Thanks for having a look. I found a comment on stackexchange that -Xlinker --whole-archive would prevent the compiler from dropping
apparently unused symbols, and this converted the missing-symbol message to a core-dump on python load. Not a big improvement, and nm -a still shows the same symbol (and a bunch of others, actually) to be undefined in the target, when they ARE defined in the libraries i am linking to. Moreover, the man page for g++ says nothing about a "--whole-archive" option for Xlinker. Still mysterious.

Hello, Daniweb --
I have a C++ library, for which I am trying to make a Python interface. I have come across a linking issue which I
haven't been able to solve. The library has a series of header and source files, and I am looking for a way to
add the Python interface without modifying any of the source files, by separately compiling linking in the new Boost Python sources,
rather than adding the additional Boost code directly in the .cpp files.

I have worked out a simple test case for what I am trying to do. There is a simple class called "World", a source file that
implements some of the members, and a source file for the wrapper code. In addition, there is a makefile with two targets, one that
compiles the files in a single translation unit, which works fine, and one that compiles the wrapper and the source as separate
translation units, and then links them, which does not work. There are no compiling or link messages, but on import, Python
reports an undefined symbol.

Here is the header --

#ifndef IG________________WORLD_H______________________

#define IG________________WORLD_H______________________
#include <string>

struct World
  World(std::string msg);// : msg(msg) {} // added constructor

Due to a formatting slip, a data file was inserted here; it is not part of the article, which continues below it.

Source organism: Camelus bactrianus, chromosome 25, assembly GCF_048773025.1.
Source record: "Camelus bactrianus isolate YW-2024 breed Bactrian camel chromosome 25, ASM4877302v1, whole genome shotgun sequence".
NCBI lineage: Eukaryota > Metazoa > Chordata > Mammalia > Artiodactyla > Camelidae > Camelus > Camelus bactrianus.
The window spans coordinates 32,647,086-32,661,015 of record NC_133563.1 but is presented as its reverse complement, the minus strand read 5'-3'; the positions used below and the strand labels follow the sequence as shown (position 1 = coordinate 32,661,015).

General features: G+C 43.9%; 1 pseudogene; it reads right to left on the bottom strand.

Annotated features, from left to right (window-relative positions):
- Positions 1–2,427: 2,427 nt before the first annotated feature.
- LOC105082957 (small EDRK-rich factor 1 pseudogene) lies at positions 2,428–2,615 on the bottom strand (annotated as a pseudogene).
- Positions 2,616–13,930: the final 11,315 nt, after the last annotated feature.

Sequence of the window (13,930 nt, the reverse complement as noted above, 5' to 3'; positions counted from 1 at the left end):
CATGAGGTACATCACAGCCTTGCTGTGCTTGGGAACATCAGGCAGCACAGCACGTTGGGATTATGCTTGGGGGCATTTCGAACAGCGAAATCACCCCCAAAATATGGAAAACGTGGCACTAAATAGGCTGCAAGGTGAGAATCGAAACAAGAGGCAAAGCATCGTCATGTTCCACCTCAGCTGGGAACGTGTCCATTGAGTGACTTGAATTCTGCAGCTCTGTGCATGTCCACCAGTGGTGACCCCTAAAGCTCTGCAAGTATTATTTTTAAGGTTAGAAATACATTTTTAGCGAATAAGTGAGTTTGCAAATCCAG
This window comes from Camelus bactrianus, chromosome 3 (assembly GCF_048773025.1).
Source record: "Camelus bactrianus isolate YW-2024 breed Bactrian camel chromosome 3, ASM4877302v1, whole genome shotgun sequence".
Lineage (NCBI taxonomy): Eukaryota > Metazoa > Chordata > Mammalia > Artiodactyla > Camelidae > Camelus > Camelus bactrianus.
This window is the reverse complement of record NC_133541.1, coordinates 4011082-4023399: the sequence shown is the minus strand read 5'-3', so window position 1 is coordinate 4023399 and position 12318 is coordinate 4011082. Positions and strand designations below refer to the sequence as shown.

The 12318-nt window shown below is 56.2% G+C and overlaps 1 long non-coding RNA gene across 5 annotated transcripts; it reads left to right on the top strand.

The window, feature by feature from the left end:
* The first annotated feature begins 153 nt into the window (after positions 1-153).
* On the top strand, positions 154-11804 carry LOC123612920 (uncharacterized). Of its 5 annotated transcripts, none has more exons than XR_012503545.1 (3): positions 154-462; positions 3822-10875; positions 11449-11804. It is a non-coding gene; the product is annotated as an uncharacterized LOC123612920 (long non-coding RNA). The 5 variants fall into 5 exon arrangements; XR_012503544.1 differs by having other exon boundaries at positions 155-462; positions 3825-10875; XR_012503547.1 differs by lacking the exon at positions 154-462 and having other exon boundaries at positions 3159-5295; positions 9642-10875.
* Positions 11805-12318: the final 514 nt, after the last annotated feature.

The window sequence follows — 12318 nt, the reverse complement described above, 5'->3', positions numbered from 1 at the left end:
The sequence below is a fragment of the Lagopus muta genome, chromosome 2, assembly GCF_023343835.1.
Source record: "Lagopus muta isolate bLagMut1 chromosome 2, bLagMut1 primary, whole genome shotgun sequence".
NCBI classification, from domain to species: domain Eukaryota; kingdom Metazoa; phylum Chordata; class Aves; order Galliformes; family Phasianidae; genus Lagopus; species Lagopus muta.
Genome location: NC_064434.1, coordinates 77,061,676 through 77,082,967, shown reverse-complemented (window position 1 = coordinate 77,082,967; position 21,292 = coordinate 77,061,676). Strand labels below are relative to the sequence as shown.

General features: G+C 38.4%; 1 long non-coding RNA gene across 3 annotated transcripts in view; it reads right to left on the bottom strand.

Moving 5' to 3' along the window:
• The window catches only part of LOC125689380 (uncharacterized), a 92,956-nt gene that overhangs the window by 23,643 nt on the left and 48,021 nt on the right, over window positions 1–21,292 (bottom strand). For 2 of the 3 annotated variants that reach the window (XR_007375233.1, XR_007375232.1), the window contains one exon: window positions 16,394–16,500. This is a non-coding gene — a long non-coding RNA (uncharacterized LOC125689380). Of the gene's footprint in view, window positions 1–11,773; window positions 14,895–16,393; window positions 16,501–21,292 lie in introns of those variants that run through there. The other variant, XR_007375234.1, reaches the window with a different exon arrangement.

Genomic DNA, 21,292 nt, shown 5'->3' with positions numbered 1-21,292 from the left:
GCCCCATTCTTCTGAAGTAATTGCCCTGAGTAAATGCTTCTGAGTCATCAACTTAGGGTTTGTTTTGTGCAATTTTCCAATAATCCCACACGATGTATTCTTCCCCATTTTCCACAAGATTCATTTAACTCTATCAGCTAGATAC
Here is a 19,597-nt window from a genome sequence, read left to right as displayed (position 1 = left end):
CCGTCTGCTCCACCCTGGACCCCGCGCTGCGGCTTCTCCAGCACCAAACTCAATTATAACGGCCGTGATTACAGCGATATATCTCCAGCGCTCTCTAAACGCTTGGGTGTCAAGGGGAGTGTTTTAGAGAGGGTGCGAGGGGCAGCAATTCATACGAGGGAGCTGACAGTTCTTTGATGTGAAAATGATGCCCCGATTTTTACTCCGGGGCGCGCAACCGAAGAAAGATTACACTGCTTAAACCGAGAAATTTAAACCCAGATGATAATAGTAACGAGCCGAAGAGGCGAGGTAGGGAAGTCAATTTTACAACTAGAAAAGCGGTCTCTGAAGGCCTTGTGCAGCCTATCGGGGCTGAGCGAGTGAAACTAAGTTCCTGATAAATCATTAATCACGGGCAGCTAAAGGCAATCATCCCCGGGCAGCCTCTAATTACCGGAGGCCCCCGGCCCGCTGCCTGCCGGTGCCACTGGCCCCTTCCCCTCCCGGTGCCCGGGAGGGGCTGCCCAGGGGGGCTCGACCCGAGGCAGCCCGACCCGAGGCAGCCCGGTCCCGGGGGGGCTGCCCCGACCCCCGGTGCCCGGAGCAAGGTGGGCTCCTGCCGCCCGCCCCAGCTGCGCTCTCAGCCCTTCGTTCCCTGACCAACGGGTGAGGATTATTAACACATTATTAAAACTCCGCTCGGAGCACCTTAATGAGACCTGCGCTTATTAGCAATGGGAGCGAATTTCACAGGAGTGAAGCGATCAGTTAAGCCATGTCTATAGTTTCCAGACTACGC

void set(std::string msg);//{ this->msg = msg; }
  std::string greet(); // { return msg; }
  std::string msg;

#endif // IG________________WORLD_H______________________

Here is the source file

#include <boost/python.hpp>
#include <boost/python/module.hpp>
#include <boost/python/def.hpp>
#include "World.h"
using namespace boost::python;

World::World(std::string msg) 
  : msg(msg) 
{} // added constructor

std::string World::greet() 
  return ...

Hi, I am writing a library that does some heavy computation, and so I have been trying to speed things up with some low level parallelism. My machine runs Ubuntu 16.04, and is an old i7, but has four virtual cores.
I tried to use openMP, and while it runs error free, and appears to be creating the threads, I don't ever see any speedup. I cut my code down drastically, to this test code:

#include "timer.h"
#include <iostream>
#include <math.h>
void testPlusEQ(double* summand1,double* summand2,unsigned int size_)
{// omp simd
  for (unsigned int i=0;i<size_;i++) { summand1[i] += summand2[i]; }  //sqrt(summand1[i]/summand2[i]); 

void testPlusEQ_OMP(double* summand1,double* summand2,unsigned int size_)
{// omp simd
#pragma omp simd
  for (unsigned int i=0;i<size_;i++) { summand1[i] += summand2[i];  } //sqrt(summand1[i]/summand2[i]);

int main()
  unsigned int size(10000000);
  double* x(new double[size]), *y(new double[size]);
  for(unsigned int i=0; i < size; ++i) { x[i] = 1 + ((double)i)/((double)size); y[i] = 2 + ((double)i)/((double)size); } 
  uint64_t t1(MathLib::GetTimeStamp()); 
  uint64_t t2(MathLib::GetTimeStamp()); 
  uint64_t t3(MathLib::GetTimeStamp()); 
  std::cout << " ST " << t2 - t1  << " OMP " << t3 - t2 << " OMP - ST " << ((double)(t3 - t2)) - ((double)(t2 - t1)) << " OMP/ST " << ((double) (t3 - t2))/((double) (t2 - t1)) << "\n";
  return 1;

The timer is this code, btw:

// returns time in microseconds
uint64_t MathLib::GetTimeStamp() {
  struct timeval tv;
  return tv.tv_sec*(uint64_t)1000000+tv.tv_usec;

int timeval_subtract (timeval* result,timeval*  x,timeval*  y)
//  struct  *result, *x, *y;
  /* Perform the carry for the later ...